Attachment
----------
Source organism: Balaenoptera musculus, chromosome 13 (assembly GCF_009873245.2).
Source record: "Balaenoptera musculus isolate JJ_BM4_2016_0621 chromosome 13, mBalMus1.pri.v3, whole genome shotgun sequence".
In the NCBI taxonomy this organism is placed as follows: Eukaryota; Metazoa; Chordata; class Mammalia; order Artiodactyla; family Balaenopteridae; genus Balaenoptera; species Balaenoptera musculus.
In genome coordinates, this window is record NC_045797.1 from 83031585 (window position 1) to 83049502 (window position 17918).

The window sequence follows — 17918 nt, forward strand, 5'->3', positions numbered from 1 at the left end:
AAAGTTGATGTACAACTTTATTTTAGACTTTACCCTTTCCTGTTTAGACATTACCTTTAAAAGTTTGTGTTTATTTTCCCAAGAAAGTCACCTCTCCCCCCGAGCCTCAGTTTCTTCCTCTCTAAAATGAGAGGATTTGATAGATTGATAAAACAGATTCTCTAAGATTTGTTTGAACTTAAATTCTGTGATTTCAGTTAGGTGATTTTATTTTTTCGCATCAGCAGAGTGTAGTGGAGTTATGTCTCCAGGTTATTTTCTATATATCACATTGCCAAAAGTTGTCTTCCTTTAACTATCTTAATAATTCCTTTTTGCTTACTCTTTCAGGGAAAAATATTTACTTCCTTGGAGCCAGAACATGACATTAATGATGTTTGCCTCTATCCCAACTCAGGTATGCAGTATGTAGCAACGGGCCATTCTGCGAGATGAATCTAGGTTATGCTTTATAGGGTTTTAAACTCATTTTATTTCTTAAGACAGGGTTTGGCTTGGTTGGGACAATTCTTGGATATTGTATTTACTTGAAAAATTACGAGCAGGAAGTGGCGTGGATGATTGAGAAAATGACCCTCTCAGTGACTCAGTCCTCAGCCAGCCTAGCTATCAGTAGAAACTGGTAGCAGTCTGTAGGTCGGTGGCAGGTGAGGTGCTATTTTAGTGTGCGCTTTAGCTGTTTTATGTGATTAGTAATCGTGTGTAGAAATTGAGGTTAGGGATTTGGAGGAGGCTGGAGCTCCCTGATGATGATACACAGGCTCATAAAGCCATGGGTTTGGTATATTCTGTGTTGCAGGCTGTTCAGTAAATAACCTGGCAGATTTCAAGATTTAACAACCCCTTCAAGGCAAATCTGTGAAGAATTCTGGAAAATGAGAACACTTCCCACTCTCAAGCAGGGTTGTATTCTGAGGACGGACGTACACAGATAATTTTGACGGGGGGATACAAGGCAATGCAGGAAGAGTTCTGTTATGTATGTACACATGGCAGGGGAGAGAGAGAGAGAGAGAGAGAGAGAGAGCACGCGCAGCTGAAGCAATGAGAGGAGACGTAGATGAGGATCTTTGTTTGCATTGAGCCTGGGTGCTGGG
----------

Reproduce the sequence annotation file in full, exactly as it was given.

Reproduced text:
Source organism: Balaenoptera musculus, chromosome 13 (assembly GCF_009873245.2).
Source record: "Balaenoptera musculus isolate JJ_BM4_2016_0621 chromosome 13, mBalMus1.pri.v3, whole genome shotgun sequence".
In the NCBI taxonomy this organism is placed as follows: Eukaryota; Metazoa; Chordata; class Mammalia; order Artiodactyla; family Balaenopteridae; genus Balaenoptera; species Balaenoptera musculus.
In genome coordinates, this window is record NC_045797.1 from 83031585 (window position 1) to 83049502 (window position 17918).

The window sequence follows — 17918 nt, forward strand, 5'->3', positions numbered from 1 at the left end:
AAAGTTGATGTACAACTTTATTTTAGACTTTACCCTTTCCTGTTTAGACATTACCTTTAAAAGTTTGTGTTTATTTTCCCAAGAAAGTCACCTCTCCCCCCGAGCCTCAGTTTCTTCCTCTCTAAAATGAGAGGATTTGATAGATTGATAAAACAGATTCTCTAAGATTTGTTTGAACTTAAATTCTGTGATTTCAGTTAGGTGATTTTATTTTTTCGCATCAGCAGAGTGTAGTGGAGTTATGTCTCCAGGTTATTTTCTATATATCACATTGCCAAAAGTTGTCTTCCTTTAACTATCTTAATAATTCCTTTTTGCTTACTCTTTCAGGGAAAAATATTTACTTCCTTGGAGCCAGAACATGACATTAATGATGTTTGCCTCTATCCCAACTCAGGTATGCAGTATGTAGCAACGGGCCATTCTGCGAGATGAATCTAGGTTATGCTTTATAGGGTTTTAAACTCATTTTATTTCTTAAGACAGGGTTTGGCTTGGTTGGGACAATTCTTGGATATTGTATTTACTTGAAAAATTACGAGCAGGAAGTGGCGTGGATGATTGAGAAAATGACCCTCTCAGTGACTCAGTCCTCAGCCAGCCTAGCTATCAGTAGAAACTGGTAGCAGTCTGTAGGTCGGTGGCAGGTGAGGTGCTATTTTAGTGTGCGCTTTAGCTGTTTTATGTGATTAGTAATCGTGTGTAGAAATTGAGGTTAGGGATTTGGAGGAGGCTGGAGCTCCCTGATGATGATACACAGGCTCATAAAGCCATGGGTTTGGTATATTCTGTGTTGCAGGCTGTTCAGTAAATAACCTGGCAGATTTCAAGATTTAACAACCCCTTCAAGGCAAATCTGTGAAGAATTCTGGAAAATGAGAACACTTCCCACTCTCAAGCAGGGTTGTATTCTGAGGACGGACGTACACAGATAATTTTGACGGGGGGATACAAGGCAATGCAGGAAGAGTTCTGTTATGTATGTACACATGGCAGGGGAGAGAGAGAGAGAGAGAGAGAGAGAGAGCACGCGCAGCTGAAGCAATGAGAGGAGACGTAGATGAGGATCTTTGTTTGCATTGAGCCTGGGTGCTGGG